Different Approaches to Conflict Resolution

Saif Alnuweiri

The way nations come to terms with their past has serious implications for the future course of that country. As a wave of democratization swept over the world in the early 1990s with the collapse of the Soviet Union, the new national leaders of countries in Eastern Europe and sub-Saharan Africa had to create a new collective memory. At question was how important was the past to the future of the country. There were three options to choose from; peace, trial or lustration. Countries that chose peace, like South Africa, believed in a system of restorative justice, where perpetrators of atrocities came forward and confessed to the crimes they committed. Countries that chose justice, like Chile, put war criminals and their like on trial for their crimes. Lustration, a process that bars high ranking from the former regime from sitting in government, was unique to Eastern Europe, with Poland and Germany pursuing that policy.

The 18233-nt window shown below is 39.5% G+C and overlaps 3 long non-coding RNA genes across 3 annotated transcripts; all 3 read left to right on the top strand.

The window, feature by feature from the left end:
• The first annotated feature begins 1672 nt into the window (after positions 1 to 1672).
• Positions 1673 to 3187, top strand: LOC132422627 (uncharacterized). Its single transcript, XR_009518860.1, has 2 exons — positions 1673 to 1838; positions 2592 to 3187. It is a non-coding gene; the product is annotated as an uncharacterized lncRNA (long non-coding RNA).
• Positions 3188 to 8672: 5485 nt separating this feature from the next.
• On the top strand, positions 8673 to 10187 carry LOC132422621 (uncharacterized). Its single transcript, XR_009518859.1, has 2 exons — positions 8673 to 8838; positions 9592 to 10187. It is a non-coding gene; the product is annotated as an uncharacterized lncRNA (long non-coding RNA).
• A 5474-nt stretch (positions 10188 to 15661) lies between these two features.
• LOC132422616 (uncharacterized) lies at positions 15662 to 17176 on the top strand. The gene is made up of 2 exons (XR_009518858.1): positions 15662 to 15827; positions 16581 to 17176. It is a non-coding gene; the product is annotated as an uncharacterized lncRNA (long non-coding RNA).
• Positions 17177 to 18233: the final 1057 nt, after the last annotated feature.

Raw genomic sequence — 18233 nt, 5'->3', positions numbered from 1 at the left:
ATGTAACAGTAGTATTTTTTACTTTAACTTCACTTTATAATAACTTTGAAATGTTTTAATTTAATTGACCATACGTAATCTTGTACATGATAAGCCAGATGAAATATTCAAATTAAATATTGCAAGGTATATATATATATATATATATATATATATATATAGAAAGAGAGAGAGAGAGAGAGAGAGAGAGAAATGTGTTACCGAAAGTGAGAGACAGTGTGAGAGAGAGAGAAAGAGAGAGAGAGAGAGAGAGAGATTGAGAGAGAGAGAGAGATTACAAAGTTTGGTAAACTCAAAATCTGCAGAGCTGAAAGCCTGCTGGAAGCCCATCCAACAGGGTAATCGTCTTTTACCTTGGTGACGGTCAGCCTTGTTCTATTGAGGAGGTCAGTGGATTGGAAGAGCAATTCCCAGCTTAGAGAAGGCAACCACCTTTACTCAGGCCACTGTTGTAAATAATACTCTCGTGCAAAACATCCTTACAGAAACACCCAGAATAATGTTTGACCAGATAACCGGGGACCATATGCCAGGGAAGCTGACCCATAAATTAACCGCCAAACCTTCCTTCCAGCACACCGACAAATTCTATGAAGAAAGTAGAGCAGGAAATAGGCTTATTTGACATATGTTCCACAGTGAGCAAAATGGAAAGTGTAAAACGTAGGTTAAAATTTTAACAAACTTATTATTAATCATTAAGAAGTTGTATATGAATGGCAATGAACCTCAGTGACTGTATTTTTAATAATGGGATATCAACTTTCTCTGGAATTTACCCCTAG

When the leaders of post-apartheid South Africa met in 1994 to chart out the future course of the country, they chose a tone of forgiveness and reconciliation. Otherwise, the country would be condemned to living in the shadow of its past forever. Heralded at the time as “the most ambitious and organized attempt to deal with crimes of a past regime through a concept of truth,” the South Africa Truth and Reconciliation Commission was a forum for people who committed crimes during apartheid confess to them without the risk of punishment.

In the commission’s report, it clarified what form justice was going to take through the duration of its work. “Certainly, amnesty cannot be viewed as justice if we think of justice only as retributive and punitive in nature. We believe, however, that there is another kind of justice — a restorative justice which is concerned not so much with punishment as with correcting imbalances, restoring broken relationships — with healing, harmony and reconciliation,” it said.